MS's Robert Scoble goes on about the reason why Whidbey & Yukon slipped... interesting read and follow-up to my initial post about the slip. I'm still not happy they are delayed, but it's better than getting a half-ass product or something that isn't really tight.
[Scobleizer: Microsoft Geek Blogger]
Martin Spedding: All these product delays are making it harder to sell .NET to businesses.
I see a lot of frustration on the .NET weblogs today (there are a series of stories that the ship date of Visual Studio .NET codename Whidbey has slipped). I'm frustrated too. I've been interviewing people over on the Whidbey teams and they are frustrated too.
Why? Developers want to see their work used. Many of the people who are working on Whidbey have been doing so for years. They want to see you get the benefits of their work. Imagine being a photographer and having to keep the photos you shoot today secret for another year.
Anyway, the last time I tried playing PR guy, I lost credibility with my readers. So, let me talk from my perspective and heck with the PR spin.
Whenever you see a slip and a bunch of rumors, first thing to remember is you're probably not getting the whole story. How could you? Even Mary Jo Foley probably only talks with a few dozen people every week (and that's probably in a busy week) I am interviewing lots of people over in the Whidbey and Longhorn groups this month and every interview I do I learn something more about why dates and strategies shift. Almost always the answer is: the quality isn't good enough.
One of the things is that weblogs are changing how teams think. They see the concerns over product quality, feature set, and security and so team leads are trying to raise the bar in those two areas. It'll be interesting to see how they react to the frustrations shown today.
The idea that Whidbey is being slipped just because it needs to tie up with Yukon isn't wholly correct, but what if it were? Whidbey (next version of Visual Studio and the .NET framework) being tied to Yukon (next version of SQL Server) is pretty darn interesting. Why? For that you need to understand how Microsoft is organized internally. These are like two separate companies getting together on a single project.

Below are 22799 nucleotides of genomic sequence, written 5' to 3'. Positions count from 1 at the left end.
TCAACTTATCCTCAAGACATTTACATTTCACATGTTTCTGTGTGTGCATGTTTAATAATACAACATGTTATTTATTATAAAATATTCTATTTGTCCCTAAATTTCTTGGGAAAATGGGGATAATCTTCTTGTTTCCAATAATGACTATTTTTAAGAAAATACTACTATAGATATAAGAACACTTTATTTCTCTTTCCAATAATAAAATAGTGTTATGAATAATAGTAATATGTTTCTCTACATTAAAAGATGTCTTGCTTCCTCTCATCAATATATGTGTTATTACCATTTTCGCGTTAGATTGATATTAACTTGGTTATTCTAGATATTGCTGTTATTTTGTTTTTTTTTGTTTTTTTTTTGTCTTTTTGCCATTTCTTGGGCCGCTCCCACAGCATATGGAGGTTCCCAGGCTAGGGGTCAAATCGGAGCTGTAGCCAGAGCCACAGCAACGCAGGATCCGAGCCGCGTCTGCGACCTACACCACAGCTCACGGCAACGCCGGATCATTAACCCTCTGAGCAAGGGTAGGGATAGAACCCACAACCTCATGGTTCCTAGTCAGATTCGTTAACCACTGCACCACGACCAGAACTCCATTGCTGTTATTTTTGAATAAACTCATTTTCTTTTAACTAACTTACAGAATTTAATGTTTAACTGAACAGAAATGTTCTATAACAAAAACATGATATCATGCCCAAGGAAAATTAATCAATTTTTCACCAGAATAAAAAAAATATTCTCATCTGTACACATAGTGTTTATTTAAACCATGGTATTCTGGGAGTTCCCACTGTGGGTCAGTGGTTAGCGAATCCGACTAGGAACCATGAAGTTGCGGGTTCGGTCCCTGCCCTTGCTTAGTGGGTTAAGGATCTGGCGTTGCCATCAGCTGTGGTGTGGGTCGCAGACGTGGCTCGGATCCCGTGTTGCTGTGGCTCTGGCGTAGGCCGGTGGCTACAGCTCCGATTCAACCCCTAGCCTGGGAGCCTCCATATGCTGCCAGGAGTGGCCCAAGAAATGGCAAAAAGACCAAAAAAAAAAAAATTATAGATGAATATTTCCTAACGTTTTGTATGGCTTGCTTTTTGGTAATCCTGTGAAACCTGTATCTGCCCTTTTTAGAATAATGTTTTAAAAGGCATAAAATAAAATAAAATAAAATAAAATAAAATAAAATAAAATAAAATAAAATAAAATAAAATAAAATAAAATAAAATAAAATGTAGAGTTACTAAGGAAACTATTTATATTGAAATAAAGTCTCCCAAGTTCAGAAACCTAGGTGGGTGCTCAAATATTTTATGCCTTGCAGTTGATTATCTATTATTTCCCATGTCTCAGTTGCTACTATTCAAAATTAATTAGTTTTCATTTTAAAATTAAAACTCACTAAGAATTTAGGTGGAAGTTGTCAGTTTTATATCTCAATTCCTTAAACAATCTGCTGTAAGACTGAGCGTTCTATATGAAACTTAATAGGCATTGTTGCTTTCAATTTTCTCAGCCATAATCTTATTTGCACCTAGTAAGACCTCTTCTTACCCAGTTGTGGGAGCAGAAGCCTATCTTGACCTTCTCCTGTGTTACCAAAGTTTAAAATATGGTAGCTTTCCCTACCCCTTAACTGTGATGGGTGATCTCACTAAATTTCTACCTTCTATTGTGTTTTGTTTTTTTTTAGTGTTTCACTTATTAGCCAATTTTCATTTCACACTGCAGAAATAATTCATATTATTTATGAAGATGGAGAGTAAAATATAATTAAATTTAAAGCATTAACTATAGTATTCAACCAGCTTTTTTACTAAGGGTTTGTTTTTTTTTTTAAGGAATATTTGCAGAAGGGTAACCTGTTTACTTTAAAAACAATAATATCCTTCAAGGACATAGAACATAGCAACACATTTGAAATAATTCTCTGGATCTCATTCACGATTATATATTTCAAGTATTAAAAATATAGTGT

By having the Yukon team using Whidbey technology inside SQL Server that forces the .NET team and the SQL Team to work together to really make sure that .NET is high performance, secure, and does a hell of a lot of work (marketing dweebs like me call that "robust").
So, do you want something that the Yukon team has worked on, tested, and improved? Damn straight you do. Do you want an interim build between now and then? Yeah, but at what cost? And I'm not talking money here.
Today I walked around parts of Microsoft's campus. It's a pretty big place. But, you still get the sense that there's a finite resource here: people. It takes me 10 minutes or so to walk from one end of campus to the next. Inside each of the buildings I walk past is another team, working on another project (actually, most buildings hold several different teams). If you want releases faster, then the test teams need to be taken off of what they were doing, and test the interim releases. Same for other human resources.
So, if you want us to ship more often, you are asking us to ship lower-quality stuff. It's just human. There's only so much testing one human can do in a day (and, keep in mind that even though we have tons of computers running tests 24-hours-a-day a human still needs to fix the problems found). There's only so much testing that can be done. Only so many bugs that can be fixed in a day.
Anyway, I'm frustrated too. I wish Microsoft were run more like a startup, but startups don't have to meet the quality bar that customers expect now from us. Translation: if it ain't good enough for the SQL Server team, it ain't good enough for you yet either.
Any press folks who want the official PR story? The PR folks here would be happy to talk about this stuff (just drop me a line at firstname.lastname@example.org and I'll introduce you). I just wanted to acknowledge the frustration I'm seeing on the various blogs out there.